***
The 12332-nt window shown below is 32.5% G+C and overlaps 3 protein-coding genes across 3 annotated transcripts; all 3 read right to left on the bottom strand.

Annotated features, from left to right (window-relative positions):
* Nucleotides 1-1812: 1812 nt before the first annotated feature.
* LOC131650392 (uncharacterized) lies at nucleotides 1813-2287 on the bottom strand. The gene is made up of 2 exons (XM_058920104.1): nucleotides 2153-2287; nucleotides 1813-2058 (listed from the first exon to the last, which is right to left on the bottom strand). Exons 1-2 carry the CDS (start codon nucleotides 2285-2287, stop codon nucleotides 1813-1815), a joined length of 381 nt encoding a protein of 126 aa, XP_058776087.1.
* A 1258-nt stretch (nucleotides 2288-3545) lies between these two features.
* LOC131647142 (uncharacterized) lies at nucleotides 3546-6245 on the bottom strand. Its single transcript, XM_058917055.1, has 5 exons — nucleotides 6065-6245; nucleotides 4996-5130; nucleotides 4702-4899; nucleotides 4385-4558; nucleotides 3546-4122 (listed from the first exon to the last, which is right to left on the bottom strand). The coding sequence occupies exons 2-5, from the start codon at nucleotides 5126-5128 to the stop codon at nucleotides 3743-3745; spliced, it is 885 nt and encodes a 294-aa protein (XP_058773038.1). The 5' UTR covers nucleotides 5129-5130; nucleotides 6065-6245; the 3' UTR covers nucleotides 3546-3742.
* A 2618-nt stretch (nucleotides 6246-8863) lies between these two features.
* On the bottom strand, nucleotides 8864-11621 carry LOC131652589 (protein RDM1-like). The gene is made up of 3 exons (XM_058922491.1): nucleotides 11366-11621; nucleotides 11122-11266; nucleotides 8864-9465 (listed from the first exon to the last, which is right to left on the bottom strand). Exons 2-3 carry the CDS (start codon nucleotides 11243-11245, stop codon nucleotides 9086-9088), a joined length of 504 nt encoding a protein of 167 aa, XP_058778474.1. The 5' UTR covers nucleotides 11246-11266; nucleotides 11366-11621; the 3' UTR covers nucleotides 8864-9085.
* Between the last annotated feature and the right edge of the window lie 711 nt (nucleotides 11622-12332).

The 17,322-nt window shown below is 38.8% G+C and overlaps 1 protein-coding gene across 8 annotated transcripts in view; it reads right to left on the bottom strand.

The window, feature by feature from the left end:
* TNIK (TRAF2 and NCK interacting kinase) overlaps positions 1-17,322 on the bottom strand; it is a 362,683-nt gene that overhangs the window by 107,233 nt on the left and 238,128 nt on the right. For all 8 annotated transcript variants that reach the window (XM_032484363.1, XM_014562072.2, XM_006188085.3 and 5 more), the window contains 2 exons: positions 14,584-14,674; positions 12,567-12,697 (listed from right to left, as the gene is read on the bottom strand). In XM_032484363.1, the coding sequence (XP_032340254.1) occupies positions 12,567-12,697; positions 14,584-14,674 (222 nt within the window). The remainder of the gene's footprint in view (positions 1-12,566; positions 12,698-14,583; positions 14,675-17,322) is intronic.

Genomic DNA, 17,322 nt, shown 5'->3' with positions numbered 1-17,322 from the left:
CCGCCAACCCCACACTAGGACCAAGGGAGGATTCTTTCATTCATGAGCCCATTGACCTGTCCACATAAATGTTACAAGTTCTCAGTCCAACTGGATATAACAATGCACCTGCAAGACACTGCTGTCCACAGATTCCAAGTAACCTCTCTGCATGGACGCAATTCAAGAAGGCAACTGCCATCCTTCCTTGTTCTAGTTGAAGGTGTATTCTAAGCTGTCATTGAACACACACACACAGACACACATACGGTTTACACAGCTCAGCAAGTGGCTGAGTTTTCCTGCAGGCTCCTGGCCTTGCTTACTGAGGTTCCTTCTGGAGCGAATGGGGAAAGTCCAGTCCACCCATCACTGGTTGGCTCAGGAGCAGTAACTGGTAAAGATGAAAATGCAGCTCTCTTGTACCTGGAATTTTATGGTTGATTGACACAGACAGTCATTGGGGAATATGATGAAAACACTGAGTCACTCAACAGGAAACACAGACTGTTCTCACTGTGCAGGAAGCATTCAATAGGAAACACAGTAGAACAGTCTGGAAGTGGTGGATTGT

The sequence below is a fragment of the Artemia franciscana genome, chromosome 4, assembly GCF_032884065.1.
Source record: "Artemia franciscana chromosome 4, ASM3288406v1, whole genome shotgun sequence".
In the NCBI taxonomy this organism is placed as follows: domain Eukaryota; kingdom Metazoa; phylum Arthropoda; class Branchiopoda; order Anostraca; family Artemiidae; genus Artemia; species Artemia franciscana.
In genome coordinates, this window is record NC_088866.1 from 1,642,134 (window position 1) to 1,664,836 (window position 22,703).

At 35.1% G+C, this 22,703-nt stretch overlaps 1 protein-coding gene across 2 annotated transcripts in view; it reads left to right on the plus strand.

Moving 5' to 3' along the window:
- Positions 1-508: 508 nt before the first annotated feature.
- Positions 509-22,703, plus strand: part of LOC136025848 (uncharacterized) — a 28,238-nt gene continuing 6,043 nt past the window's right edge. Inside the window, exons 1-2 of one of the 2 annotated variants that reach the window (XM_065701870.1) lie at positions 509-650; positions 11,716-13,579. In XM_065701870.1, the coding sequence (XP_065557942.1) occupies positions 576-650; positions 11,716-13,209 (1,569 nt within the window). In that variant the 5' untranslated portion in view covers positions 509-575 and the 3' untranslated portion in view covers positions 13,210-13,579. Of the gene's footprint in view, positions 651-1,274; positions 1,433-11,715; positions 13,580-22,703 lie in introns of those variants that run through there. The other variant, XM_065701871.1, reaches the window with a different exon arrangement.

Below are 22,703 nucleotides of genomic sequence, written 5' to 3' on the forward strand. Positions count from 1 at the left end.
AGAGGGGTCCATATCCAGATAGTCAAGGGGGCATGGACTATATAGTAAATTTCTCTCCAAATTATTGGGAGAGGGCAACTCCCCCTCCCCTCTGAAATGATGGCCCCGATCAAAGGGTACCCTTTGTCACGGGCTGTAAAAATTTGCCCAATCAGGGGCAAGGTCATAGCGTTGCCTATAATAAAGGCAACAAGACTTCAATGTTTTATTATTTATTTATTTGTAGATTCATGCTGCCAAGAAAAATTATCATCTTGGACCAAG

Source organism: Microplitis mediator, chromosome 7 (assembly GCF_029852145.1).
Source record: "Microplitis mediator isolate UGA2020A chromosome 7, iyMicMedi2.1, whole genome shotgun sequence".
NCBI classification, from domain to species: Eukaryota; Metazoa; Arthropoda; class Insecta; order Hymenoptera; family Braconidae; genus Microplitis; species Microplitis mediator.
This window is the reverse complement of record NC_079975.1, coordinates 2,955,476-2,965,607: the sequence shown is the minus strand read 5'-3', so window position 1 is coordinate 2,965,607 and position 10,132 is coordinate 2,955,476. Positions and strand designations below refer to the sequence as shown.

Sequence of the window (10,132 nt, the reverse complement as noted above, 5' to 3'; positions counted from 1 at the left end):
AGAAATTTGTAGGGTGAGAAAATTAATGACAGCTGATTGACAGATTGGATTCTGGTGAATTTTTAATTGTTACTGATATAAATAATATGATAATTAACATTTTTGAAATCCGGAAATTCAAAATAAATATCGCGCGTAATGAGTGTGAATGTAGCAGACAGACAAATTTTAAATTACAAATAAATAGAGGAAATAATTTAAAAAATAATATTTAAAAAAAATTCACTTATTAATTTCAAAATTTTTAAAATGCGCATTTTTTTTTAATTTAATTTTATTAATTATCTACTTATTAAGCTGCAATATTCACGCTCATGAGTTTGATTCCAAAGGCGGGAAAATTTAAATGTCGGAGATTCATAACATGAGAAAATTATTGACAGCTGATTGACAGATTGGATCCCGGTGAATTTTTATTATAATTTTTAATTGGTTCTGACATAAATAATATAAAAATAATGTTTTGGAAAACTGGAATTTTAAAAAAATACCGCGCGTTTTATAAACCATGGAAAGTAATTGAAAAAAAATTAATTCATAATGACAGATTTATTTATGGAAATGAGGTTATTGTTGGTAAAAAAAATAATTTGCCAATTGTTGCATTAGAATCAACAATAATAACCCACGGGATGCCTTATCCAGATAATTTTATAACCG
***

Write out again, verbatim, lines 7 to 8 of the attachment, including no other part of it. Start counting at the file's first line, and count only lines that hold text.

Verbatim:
* A 2618-nt stretch (nucleotides 6246-8863) lies between these two features.
* On the bottom strand, nucleotides 8864-11621 carry LOC131652589 (protein RDM1-like). The gene is made up of 3 exons (XM_058922491.1): nucleotides 11366-11621; nucleotides 11122-11266; nucleotides 8864-9465 (listed from the first exon to the last, which is right to left on the bottom strand). Exons 2-3 carry the CDS (start codon nucleotides 11243-11245, stop codon nucleotides 9086-9088), a joined length of 504 nt encoding a protein of 167 aa, XP_058778474.1. The 5' UTR covers nucleotides 11246-11266; nucleotides 11366-11621; the 3' UTR covers nucleotides 8864-9085.